Harriet Harman will not face police probe over donations

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Secretary of State for Equality Harriet Harman will not be referred to the police for her late declaration of donations to her campaign for Deputy Leader of the Labour Party, the Electoral Commission has announced.

She won the deputy leadership in June 2007 and was made Secretary of State for Equality, chair of the Labour party and Leader of the House of Commons.

In her Equality role she is responsible for gay rights.

“We have written to Harriet Harman making clear that failure to report on time is a serious matter and we expect her to comply with the rules,” a commission spokesperson said.

Two donations totalling just over £6,000 and loans of £58,000 were reported to the commission late.

In November Ms Harman returned a £5,000 donation to her campaign after the Prime Minister admitted that £600,000 of donations from controversial businessman David Abrahams were not “lawfully declared.”

Mr Abrahams used four associates to donate money to the Labour over four years. Giving money under someone else’s name is unlawful.

Ms Harman accepted £5,000 from Janet Kidd but it emerged the money was actually from Mr Abrahams.

The commission said today that this donation to Ms Harman’s campaign was not reported properly, but had been returned in keeping with the rules.

It emerged that one of her rivals for the deputy role, Hilary Benn, was offered £5,000 through an associate of Mr Abrahams but refused.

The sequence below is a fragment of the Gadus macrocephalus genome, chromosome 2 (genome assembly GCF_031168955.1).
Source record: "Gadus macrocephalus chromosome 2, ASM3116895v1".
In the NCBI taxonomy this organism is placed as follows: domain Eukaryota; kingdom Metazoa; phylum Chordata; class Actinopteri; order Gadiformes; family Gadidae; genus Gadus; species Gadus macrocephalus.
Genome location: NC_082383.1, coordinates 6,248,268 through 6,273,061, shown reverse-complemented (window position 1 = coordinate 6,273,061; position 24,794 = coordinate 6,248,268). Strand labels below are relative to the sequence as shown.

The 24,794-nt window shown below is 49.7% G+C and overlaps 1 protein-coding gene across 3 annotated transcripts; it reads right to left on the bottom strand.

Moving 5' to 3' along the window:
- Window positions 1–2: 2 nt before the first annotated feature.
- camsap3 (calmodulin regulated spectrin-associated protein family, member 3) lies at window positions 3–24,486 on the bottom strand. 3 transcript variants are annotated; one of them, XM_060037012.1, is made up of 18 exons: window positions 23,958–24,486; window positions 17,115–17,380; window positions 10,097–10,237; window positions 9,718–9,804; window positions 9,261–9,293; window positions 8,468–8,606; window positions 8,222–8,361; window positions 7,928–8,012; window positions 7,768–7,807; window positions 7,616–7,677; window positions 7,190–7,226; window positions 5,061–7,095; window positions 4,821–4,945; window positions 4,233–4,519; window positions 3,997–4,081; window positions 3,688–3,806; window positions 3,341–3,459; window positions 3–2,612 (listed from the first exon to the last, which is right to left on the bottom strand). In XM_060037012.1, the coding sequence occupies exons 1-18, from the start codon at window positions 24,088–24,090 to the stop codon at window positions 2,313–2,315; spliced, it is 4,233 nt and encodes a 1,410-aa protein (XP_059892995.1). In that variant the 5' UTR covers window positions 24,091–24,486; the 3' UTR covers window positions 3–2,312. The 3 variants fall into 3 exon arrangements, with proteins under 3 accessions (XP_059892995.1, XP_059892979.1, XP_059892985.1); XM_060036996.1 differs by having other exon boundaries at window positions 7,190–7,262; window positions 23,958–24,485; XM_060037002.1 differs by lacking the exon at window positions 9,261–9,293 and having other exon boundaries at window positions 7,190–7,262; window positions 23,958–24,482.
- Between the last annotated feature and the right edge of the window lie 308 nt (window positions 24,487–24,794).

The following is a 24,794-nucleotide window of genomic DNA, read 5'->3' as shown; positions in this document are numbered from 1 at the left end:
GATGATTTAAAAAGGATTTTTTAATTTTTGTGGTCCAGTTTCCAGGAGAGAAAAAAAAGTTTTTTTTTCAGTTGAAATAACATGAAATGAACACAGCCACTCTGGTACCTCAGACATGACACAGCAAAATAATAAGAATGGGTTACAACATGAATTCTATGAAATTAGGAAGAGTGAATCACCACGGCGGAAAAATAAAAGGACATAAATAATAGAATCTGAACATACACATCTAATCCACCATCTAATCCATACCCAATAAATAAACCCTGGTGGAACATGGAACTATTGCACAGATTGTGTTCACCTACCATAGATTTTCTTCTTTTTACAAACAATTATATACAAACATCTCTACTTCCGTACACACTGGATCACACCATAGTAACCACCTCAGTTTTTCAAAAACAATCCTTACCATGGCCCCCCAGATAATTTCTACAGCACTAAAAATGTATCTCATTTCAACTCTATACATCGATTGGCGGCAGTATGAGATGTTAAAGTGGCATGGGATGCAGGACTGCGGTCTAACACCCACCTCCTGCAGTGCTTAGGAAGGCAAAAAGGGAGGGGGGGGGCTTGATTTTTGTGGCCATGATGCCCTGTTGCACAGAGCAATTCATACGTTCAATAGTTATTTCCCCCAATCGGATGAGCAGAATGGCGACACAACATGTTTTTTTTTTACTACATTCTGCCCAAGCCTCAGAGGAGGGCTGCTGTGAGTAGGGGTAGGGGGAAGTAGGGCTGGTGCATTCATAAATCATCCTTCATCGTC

He was later given money directly by Mr Abrahams, which he accepted.

Gordon Brown turned down donations to his leadership campaign from associates of Mr Abrahams.

The Political Parties, Elections and Referendum Act 2000 requires details of a donor acting through a proxy or third party to be recorded by the political party and reported to the Electoral Commission.

Ms Harman’s Conservative shadow, Theresa May, has asked her to explain why she accepted a donation two weeks after her campaign ended.

One of Ms Harman’s rivals for the deputy leadership, Peter Hain, resigned from the government in January after the Electoral Commission asked the police to investigate his failure to declare more than £100,000 in donations to his campaign.

Mr Hain has maintained that poor administration was the reason that 17 loans to his campaign to become Deputy Leader of the Labour party were not declared properly.

The Electoral Commission was made aware of the donations four months after the contest was over, which is against the law.